Not having children, I cannot honestly say what I will tell them... however I don't remember ever believing in Santa and I don't think it damaged me, so I think I'll lean down that route.
I had a customer today with a son about age 6. I'm not certain how the subject came up, but he was wondering how Santa was going to come out of their chimney because something was covered in glass. I replied that Santa had magic, so there was no need to worry. (Nice of me to support the parents lies, eh?)
The boy replied that Santa would *pow* break the glass... and he probably had so much power from doing lots of meditation.
So... how many points for a meditating Santa?

vanilla said...

I'm in my eighth decade of life and I certainly believe in Santa. Nothing rankles me more than to have some seven-year old kiddie tell me, "Santa isn't real because my mommy told me so."

Lauren said...

Cute post! It really is a hot debate. We have ultimately - after lengthy prayer, deliberation, and discussion - decided not to invite Santa to our house. But not in a "creepy-frozen-fake-smile-'not-going-to-lie-to-our-children'-and-I-know-it-was-you-who-keyed-my-car-Stacy" kind of way.

Frankly, this has been a really, really, hard decision for us. We decided on it back in the early fall, and as Christmas gets into full swing and there are sweet and magical movies on every channel, we have to continually go back to the reasons we made our decision in the first place.

The thing is, we're taking so much heat from Santa people! We've had friends or family tell us that we are stupid, being cruel to our children, depriving them of "the experience," or setting them up for disastrous confusion. (These are things that people have actually said to us, verbatim.)

While I know your post was - as always - intended for tongue in cheek sarcasm and humor, I want to be serious for a second. We don't in any way view this as an issue of right or wrong, good or bad parenting, or a sliding scale of holiness by which to judge how people are raising their children. We don't think Santa is inherently bad, we just realized that celebrating with Santa is not the right choice for our family.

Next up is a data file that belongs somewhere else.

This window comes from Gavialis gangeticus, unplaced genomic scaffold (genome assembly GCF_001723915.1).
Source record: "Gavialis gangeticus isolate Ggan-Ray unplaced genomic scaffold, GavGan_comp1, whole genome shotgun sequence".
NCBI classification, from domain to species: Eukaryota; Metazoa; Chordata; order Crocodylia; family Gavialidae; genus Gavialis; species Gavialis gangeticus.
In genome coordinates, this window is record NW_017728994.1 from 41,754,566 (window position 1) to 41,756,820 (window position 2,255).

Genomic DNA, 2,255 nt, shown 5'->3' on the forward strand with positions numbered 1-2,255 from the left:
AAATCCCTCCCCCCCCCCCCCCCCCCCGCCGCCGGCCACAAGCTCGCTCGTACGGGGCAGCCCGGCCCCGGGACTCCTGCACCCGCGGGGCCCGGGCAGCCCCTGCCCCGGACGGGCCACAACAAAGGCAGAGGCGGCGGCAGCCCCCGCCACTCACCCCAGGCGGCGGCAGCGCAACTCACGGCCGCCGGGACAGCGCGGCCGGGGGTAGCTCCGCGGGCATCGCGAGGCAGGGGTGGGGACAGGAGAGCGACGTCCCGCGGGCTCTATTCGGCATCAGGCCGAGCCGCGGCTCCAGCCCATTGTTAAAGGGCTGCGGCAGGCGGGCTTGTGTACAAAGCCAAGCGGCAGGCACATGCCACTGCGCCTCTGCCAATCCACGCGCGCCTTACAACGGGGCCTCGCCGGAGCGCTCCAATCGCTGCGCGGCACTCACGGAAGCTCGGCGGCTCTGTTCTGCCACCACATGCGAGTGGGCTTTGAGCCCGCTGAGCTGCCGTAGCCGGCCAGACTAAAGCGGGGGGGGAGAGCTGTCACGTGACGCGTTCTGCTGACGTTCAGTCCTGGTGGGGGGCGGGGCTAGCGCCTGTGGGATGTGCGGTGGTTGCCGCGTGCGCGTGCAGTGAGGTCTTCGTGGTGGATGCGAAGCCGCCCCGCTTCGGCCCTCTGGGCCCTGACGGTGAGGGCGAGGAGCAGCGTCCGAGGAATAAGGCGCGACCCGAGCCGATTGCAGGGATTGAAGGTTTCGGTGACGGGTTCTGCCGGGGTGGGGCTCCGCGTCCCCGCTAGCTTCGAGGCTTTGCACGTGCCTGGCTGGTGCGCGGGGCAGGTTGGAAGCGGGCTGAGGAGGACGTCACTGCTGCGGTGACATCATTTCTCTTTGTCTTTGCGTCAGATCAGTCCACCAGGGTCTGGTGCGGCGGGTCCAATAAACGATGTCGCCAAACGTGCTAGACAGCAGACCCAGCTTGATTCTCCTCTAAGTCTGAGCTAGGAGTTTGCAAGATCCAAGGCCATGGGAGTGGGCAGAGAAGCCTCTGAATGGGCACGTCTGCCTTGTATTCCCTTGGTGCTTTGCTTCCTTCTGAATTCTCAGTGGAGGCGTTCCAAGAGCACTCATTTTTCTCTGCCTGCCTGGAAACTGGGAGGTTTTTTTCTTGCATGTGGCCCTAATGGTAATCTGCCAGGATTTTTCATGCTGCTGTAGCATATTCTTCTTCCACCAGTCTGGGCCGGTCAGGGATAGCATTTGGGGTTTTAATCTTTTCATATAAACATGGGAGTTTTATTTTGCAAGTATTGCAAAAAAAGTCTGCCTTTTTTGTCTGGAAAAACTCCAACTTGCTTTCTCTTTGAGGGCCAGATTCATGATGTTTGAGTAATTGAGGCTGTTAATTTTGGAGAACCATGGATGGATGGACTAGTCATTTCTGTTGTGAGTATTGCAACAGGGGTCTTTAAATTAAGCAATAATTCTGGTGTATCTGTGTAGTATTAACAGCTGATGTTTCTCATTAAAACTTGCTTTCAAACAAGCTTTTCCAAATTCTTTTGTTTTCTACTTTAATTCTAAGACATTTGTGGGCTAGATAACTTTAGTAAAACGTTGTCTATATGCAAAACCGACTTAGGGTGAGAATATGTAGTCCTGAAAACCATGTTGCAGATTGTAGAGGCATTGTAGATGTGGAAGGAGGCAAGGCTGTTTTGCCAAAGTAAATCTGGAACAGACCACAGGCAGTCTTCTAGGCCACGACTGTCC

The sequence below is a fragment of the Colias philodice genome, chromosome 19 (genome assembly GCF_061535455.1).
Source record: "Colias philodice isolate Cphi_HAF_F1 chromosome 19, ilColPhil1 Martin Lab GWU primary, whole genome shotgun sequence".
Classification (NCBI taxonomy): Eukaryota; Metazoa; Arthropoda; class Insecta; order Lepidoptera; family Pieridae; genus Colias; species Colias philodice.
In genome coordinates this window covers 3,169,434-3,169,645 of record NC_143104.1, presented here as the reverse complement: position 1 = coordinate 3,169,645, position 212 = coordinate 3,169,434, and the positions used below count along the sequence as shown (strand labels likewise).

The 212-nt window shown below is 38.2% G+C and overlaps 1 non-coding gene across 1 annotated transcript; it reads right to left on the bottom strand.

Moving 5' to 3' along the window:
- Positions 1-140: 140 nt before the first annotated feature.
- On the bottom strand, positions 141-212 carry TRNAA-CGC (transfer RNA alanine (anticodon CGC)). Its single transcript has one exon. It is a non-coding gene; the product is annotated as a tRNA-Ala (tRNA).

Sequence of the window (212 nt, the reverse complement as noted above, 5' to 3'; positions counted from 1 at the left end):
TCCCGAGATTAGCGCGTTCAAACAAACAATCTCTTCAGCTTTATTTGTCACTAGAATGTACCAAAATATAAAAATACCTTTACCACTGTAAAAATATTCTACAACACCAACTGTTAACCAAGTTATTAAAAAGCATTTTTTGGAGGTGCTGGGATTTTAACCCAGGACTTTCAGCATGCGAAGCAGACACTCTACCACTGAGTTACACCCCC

wv: rerva: that choking sound my mother-in-law made when my husband told her we wouldn't be playing Santa while she was drinking hot coffee

SirMax said...

This is the greatest post! I see no issue with Santa as long as you don't become obsessed with buying everything your child wants.

Merry Christmas!

~Wendy~

eastern ky pastor said...

My parents told me early on that Santa wasn't real. I think it might be because I kept getting Santa and Jesus confused. It must have been pretty distressing for a five year old to ask how Jesus was going to come down our chimney.

Funny thing is, it seems a lot of Christians get Jesus and Santa mixed up, as in we treat Jesus as though His purpose of being is to give us what we want. I think that's more of an issue.

vanilla said...

--we treat Jesus as though His purpose of being is to give us what we want. I think that's more of an issue.
--eastern ky pastor just turned the conversation serious. This is exactly the issue. Too many of us do tend to think of God as Santa Claus. Yes, He is the giver of all gifts, but it is not His "job" to satisfy our whims.

Christy said...
This comment has been removed by the author.
Marni said...

We have Santa, but we don't go see Santa. I hate malls at Christmas. My daughters only know of Santa by seeing pictures, TV shows, etc. Somehow that makes me feel like I didn't create the lie, I just perpetuated it. Kind of like being the get away driver, rather than being the one that actually held up the gas station.

This is likely our last year of a Santa because our youngest is pretty much on to us, but it was fun while it lasted and I have no regrets.

My oldest believes in Jesus even though we lied to her for so many years, so there went Mrs. Mercedes theory if that helps with that 20mins of precious sleep you lost 3 years ago.

Besides, when my kids land in therapy as adults, it won't have anything to do with how we lied to them. They'll have way bigger fish to fry about other stuff we did to wreck them.

Julianna said...

I agree with Lauren. My husband and I have come to the same conclusion. We don't judge others and hope that others won't judge us. My parents won't accept the fact that we won't so they talk to our daughter about it. She's too young to understand right now, so we will deal with that when we get there. I think she's most likely to laugh it off if my husband and I can be good to do that. We have agreed to still read stories like "Twas the Night Before Christmas" and "The Polar Express" and view Santa in our house as the storybook character he is.

Good comparison from eastern ky pastor. Too many people see God that way and turn away from him when things go wrong. Not biblical at all.

Tasty said...

Smiling is my favorite!

Kathleen said...

I remember when I was a kid, my Granny and Grandad would send us presents for Christmas, and they would sign them "Santa Claus", probably because my mom didn't do Santa with us and they thought she was wacko.